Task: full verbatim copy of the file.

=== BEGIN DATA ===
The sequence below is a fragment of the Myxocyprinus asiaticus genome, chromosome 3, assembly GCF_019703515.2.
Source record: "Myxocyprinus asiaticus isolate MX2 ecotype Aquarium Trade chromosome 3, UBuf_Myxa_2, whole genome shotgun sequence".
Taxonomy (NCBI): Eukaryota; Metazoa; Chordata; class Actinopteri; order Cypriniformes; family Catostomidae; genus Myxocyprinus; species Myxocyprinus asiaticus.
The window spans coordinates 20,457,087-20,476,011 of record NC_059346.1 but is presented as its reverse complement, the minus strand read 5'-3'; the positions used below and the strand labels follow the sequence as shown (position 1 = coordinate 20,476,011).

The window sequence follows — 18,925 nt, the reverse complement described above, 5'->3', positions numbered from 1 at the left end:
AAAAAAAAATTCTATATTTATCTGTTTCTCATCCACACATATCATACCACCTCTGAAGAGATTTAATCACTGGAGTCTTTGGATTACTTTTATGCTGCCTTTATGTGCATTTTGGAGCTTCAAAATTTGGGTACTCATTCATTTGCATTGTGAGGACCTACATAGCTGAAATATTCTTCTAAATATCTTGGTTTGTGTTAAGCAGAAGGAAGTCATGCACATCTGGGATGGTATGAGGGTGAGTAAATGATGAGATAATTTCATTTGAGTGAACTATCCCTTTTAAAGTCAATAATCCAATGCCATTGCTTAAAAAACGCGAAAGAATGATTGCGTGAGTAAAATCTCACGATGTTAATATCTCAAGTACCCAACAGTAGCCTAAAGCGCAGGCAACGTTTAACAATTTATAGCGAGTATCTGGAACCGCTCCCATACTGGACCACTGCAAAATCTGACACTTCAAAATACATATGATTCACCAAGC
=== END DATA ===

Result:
The sequence below is a fragment of the Myxocyprinus asiaticus genome, chromosome 3, assembly GCF_019703515.2.
Source record: "Myxocyprinus asiaticus isolate MX2 ecotype Aquarium Trade chromosome 3, UBuf_Myxa_2, whole genome shotgun sequence".
Taxonomy (NCBI): Eukaryota; Metazoa; Chordata; class Actinopteri; order Cypriniformes; family Catostomidae; genus Myxocyprinus; species Myxocyprinus asiaticus.
The window spans coordinates 20,457,087-20,476,011 of record NC_059346.1 but is presented as its reverse complement, the minus strand read 5'-3'; the positions used below and the strand labels follow the sequence as shown (position 1 = coordinate 20,476,011).

The window sequence follows — 18,925 nt, the reverse complement described above, 5'->3', positions numbered from 1 at the left end:
AAAAAAAAATTCTATATTTATCTGTTTCTCATCCACACATATCATACCACCTCTGAAGAGATTTAATCACTGGAGTCTTTGGATTACTTTTATGCTGCCTTTATGTGCATTTTGGAGCTTCAAAATTTGGGTACTCATTCATTTGCATTGTGAGGACCTACATAGCTGAAATATTCTTCTAAATATCTTGGTTTGTGTTAAGCAGAAGGAAGTCATGCACATCTGGGATGGTATGAGGGTGAGTAAATGATGAGATAATTTCATTTGAGTGAACTATCCCTTTTAAAGTCAATAATCCAATGCCATTGCTTAAAAAACGCGAAAGAATGATTGCGTGAGTAAAATCTCACGATGTTAATATCTCAAGTACCCAACAGTAGCCTAAAGCGCAGGCAACGTTTAACAATTTATAGCGAGTATCTGGAACCGCTCCCATACTGGACCACTGCAAAATCTGACACTTCAAAATACATATGATTCACCAAGC